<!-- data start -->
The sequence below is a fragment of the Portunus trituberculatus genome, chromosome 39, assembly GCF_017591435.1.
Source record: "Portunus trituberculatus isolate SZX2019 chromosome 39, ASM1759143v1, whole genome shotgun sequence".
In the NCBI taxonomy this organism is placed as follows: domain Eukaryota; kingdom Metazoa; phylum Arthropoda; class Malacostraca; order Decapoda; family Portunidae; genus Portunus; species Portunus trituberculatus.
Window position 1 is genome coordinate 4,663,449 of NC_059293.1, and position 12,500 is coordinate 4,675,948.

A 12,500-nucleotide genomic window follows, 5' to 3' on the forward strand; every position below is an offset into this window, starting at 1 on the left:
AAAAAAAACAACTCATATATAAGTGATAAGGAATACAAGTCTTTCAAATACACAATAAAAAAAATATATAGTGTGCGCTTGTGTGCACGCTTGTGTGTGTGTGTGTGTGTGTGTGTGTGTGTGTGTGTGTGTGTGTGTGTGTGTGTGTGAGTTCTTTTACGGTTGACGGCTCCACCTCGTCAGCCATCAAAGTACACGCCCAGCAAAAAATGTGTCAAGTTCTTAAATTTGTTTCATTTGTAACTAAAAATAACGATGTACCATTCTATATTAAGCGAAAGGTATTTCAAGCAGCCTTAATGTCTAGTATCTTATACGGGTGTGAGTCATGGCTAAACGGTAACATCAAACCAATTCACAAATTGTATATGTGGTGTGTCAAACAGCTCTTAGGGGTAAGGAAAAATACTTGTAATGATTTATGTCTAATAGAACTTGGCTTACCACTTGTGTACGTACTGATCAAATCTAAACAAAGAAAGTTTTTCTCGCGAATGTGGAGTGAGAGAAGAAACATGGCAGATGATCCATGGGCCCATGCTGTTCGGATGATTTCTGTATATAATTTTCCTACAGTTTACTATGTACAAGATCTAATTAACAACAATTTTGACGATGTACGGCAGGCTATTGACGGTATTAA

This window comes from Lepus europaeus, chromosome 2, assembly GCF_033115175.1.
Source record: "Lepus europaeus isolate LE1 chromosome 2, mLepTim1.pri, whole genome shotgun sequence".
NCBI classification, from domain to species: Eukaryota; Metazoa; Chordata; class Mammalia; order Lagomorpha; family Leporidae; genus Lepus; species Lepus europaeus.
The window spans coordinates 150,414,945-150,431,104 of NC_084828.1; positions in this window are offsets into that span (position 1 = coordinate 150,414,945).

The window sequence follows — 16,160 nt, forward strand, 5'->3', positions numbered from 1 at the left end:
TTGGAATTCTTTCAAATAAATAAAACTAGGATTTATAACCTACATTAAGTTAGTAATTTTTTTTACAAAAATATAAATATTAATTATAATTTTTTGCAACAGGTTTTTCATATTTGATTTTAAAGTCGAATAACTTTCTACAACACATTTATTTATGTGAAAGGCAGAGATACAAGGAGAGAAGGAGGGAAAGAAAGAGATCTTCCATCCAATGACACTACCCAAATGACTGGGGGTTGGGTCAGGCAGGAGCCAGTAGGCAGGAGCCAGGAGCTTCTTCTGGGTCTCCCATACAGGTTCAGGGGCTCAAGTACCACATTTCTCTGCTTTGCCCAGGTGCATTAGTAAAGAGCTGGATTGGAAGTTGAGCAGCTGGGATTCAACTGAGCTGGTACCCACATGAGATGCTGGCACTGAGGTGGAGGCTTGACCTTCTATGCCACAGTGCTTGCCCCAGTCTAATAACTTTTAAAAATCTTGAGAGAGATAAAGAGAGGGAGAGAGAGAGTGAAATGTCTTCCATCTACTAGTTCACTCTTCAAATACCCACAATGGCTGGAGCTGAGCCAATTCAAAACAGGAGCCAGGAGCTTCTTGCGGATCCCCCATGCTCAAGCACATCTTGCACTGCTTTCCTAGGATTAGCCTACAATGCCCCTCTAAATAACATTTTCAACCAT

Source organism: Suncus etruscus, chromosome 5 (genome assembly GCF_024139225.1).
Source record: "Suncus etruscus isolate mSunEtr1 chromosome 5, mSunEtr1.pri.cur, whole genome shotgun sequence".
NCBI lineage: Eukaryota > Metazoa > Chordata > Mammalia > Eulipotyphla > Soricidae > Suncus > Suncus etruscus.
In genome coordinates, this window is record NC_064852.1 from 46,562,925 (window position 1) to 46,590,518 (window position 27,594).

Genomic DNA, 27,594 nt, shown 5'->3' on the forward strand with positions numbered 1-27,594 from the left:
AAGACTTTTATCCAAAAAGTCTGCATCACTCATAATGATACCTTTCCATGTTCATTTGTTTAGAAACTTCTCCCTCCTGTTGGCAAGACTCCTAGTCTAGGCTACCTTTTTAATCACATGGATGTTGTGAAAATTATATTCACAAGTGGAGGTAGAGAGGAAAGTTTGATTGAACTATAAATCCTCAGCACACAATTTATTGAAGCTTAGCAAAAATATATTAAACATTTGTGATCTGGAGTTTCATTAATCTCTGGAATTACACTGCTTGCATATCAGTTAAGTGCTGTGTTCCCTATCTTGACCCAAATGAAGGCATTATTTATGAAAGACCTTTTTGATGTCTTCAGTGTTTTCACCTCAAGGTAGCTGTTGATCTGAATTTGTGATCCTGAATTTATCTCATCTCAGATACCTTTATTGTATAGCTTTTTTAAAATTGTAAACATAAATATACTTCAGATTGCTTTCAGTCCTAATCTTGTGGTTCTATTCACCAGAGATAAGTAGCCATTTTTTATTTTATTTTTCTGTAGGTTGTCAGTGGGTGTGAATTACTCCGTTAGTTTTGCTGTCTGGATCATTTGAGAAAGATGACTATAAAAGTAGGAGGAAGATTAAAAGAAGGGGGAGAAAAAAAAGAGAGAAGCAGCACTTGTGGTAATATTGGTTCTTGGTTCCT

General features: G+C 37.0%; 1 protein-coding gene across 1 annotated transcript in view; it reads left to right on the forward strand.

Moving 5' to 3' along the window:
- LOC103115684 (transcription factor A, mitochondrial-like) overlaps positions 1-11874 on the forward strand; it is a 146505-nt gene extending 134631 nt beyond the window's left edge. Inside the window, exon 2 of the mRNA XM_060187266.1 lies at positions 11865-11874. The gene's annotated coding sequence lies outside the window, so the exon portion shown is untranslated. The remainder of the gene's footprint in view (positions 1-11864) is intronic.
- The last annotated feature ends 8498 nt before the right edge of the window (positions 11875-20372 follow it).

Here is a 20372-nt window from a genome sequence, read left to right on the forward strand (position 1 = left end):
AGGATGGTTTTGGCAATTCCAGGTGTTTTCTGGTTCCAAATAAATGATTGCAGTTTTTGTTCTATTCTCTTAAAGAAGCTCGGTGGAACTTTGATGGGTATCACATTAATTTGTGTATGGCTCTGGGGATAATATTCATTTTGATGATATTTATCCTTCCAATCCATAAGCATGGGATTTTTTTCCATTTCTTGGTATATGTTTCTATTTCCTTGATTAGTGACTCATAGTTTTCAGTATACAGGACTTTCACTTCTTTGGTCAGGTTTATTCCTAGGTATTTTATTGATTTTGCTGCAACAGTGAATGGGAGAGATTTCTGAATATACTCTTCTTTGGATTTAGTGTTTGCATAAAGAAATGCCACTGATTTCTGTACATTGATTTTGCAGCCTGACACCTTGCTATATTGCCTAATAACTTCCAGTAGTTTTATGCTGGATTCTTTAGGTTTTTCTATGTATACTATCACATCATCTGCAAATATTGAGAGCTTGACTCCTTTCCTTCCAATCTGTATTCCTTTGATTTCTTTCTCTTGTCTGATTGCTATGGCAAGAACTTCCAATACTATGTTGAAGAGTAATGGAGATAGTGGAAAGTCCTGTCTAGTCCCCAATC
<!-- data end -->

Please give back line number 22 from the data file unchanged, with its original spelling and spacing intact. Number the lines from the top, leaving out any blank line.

- The last annotated feature ends 8498 nt before the right edge of the window (positions 11875-20372 follow it).